“I always told you to be careful what you wish for, Maggie dear,” Mom said with a wicked little smile as she handed me the keys to the front door of the big old house in Berkeley where I grew up. Ever since my father died I had wanted her to move down closer to me, into a place that would be easier for her to manage alone. I’ll be damned if, after a couple of years of nudging and nagging, I didn’t get my way. Having won, I had no right to complain, then, when Mom kissed me on the cheek and, with a happy wave, pulled out of the driveway behind the truck carrying the few things she was taking with her, left me to clear out the rest of the house.
So, there I was, with a film project in limbo, a lovely new lover four-hundred miles away in Los Angeles, and a home of my own to look after, spending a July week—maybe two—alone in the house where I had been only an occasional visitor for many years, stirring up dust and occasional ghosts buried among the family’s accumulated treasures and detritus as I cleared everything out for the next tenant, the university’s housing office; the University of California, Berkeley, where my father had taught, was only a few blocks away.
Homes are private places. You may think you know everything there is to know about your family and closest friends, but you never know what secrets they might harbor. A year earlier, when I learned the truth about the messy circumstances of my birth, I began to understand that my nearest and dearest had a genius for keeping secrets. Maybe I shouldn’t have been as surprised as I was when, while clearing out my father’s desk, I discovered that he had locked away potential evidence in a brutal unsolved murder that thirty years ago rocked our close-knit community, and had said nothing to the police investigators.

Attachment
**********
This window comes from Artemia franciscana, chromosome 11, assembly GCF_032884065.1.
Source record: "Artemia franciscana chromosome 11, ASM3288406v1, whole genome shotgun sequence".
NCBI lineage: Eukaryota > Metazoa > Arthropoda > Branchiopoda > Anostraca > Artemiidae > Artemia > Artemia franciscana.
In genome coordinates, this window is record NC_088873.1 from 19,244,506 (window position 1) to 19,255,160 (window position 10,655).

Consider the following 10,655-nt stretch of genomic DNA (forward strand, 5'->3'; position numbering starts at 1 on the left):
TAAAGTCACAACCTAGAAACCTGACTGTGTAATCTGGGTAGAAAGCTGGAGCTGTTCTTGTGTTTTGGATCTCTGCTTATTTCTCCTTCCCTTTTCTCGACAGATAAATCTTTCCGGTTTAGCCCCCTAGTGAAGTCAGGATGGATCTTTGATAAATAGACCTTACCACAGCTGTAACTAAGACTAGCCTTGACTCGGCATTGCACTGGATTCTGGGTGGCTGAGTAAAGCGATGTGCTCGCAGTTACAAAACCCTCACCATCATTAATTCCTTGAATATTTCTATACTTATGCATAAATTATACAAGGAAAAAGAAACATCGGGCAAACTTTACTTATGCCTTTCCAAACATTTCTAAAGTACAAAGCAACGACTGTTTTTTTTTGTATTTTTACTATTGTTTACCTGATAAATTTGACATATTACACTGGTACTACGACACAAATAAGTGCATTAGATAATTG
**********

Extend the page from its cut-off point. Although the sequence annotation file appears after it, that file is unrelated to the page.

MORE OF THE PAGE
I am an investigative filmmaker. I ask questions for a living. As I began looking into the case, it quickly became clear there were people in that seemingly tranquil university town who would go to lethal lengths to prevent the truth from coming out.
I found out the hard way that going home again can be deadly.
You can read more about Maggie in The Color of Light, the ninth book in the “Maggie MacGowen” mystery series, published by Perseverance Press. The first book in the series is Telling Lies. Books are available at retail and online booksellers.
Meet the author
WENDY HORNSBY is the Edgar Award-winning author of the Maggie MacGowen and Kate and Tejeda mysteries and many short stories. The early Maggie MacGowen books are again available via Mysteriouspress.com and are available in most E-book formats. Her most recent book, is The Color of Light.
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